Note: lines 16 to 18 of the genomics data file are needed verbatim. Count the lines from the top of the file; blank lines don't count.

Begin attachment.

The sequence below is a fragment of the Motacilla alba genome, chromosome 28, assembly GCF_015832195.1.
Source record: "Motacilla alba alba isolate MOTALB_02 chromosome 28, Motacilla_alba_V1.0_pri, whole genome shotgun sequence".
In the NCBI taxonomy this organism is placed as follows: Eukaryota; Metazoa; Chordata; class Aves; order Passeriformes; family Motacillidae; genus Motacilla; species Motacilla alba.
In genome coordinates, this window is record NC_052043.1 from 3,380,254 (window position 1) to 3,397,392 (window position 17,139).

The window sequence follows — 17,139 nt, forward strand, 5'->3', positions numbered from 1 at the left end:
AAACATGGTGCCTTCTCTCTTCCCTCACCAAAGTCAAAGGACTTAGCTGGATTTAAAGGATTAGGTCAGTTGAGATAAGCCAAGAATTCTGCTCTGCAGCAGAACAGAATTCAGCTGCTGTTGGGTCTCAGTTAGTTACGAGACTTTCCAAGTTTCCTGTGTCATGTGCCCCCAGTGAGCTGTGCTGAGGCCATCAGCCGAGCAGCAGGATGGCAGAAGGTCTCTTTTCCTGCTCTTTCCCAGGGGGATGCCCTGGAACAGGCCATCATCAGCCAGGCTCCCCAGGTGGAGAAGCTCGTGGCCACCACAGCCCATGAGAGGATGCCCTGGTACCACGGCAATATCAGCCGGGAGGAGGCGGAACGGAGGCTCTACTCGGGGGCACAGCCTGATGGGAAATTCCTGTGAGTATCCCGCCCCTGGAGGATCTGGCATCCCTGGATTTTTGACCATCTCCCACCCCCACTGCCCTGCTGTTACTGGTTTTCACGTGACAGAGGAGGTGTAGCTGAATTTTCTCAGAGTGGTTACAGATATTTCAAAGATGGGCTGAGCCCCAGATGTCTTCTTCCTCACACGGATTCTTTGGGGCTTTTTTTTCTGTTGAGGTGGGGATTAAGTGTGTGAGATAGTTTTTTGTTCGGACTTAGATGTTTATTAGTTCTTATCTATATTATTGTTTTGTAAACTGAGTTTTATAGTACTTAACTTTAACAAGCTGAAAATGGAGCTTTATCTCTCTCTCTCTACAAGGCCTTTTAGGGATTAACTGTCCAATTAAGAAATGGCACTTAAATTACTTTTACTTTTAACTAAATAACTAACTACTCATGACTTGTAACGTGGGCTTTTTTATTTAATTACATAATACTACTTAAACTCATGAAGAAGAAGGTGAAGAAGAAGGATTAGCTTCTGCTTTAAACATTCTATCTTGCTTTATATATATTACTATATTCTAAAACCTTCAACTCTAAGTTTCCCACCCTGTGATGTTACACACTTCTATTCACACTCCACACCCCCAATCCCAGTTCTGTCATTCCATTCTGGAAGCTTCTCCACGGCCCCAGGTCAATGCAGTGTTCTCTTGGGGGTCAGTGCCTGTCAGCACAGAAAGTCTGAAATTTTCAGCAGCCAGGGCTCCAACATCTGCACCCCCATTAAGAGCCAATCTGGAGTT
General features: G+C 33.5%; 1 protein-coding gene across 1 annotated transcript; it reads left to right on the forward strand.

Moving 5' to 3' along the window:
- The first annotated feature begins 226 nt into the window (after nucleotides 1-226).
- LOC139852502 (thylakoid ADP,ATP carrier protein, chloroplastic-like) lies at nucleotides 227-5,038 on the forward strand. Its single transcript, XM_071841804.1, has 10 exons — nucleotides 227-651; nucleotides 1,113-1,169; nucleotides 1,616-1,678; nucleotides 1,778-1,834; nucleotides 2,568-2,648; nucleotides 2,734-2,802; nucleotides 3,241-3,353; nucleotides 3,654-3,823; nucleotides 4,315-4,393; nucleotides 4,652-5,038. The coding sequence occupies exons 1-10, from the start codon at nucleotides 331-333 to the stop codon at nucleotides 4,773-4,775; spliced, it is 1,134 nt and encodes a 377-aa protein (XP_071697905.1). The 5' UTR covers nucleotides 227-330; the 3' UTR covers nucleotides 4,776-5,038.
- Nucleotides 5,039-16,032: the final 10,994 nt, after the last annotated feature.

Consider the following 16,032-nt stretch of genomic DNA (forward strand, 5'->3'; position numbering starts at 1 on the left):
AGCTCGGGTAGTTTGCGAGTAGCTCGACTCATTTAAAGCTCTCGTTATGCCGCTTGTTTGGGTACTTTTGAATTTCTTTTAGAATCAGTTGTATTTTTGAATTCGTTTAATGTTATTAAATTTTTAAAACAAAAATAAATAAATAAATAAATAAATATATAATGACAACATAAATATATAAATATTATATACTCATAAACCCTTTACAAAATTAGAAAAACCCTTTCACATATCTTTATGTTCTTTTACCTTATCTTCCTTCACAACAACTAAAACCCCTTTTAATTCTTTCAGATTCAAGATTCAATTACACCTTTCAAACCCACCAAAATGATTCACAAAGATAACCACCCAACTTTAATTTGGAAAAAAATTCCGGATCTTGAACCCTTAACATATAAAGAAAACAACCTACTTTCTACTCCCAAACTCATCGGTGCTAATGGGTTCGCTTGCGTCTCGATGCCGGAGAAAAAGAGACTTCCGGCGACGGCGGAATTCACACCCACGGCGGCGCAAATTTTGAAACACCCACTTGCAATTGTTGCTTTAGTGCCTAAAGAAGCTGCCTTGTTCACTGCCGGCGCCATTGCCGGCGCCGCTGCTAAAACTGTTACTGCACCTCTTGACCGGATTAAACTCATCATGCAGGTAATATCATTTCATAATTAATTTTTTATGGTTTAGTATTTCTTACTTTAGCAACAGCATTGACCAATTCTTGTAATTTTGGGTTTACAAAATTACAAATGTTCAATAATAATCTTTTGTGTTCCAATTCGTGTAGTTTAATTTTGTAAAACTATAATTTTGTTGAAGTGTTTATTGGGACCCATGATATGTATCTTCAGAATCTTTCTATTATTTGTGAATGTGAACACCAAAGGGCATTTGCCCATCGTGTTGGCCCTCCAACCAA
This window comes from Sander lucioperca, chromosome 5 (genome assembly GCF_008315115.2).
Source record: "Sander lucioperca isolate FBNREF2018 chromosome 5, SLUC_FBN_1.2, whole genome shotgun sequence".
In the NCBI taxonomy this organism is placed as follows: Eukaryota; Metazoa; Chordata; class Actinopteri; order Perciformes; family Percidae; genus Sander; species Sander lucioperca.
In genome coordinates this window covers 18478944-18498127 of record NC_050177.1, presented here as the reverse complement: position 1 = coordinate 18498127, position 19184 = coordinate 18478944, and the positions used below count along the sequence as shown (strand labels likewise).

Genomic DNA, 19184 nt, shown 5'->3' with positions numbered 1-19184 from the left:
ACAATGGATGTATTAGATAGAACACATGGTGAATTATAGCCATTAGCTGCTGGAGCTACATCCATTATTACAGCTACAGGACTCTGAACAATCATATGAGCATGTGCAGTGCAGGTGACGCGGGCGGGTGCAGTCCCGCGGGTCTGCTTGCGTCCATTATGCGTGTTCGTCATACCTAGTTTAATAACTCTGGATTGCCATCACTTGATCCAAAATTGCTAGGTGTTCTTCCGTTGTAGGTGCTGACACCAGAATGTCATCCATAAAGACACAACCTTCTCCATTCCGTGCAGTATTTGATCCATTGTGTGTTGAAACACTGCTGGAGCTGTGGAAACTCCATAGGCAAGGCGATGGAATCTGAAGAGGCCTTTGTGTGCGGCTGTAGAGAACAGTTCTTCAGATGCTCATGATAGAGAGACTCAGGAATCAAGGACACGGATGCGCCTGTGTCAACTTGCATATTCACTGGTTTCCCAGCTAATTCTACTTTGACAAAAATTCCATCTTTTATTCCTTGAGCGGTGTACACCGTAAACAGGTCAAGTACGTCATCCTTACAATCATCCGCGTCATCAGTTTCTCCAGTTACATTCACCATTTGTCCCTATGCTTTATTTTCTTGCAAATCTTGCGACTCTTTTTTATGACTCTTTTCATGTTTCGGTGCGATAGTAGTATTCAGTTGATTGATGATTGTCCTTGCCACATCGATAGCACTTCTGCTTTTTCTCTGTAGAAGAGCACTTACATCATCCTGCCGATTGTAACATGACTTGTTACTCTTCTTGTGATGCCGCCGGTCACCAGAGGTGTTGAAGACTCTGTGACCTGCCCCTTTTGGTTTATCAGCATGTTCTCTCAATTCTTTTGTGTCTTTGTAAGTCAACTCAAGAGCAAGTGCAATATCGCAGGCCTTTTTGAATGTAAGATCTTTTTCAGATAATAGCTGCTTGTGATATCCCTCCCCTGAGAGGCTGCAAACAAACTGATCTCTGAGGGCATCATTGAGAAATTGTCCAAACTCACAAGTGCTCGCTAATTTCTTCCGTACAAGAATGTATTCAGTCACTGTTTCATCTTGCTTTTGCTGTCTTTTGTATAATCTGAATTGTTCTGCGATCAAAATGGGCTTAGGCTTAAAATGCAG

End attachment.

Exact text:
In the NCBI taxonomy this organism is placed as follows: Eukaryota; Metazoa; Chordata; class Actinopteri; order Perciformes; family Percidae; genus Sander; species Sander lucioperca.
In genome coordinates this window covers 18478944-18498127 of record NC_050177.1, presented here as the reverse complement: position 1 = coordinate 18498127, position 19184 = coordinate 18478944, and the positions used below count along the sequence as shown (strand labels likewise).

Genomic DNA, 19184 nt, shown 5'->3' with positions numbered 1-19184 from the left: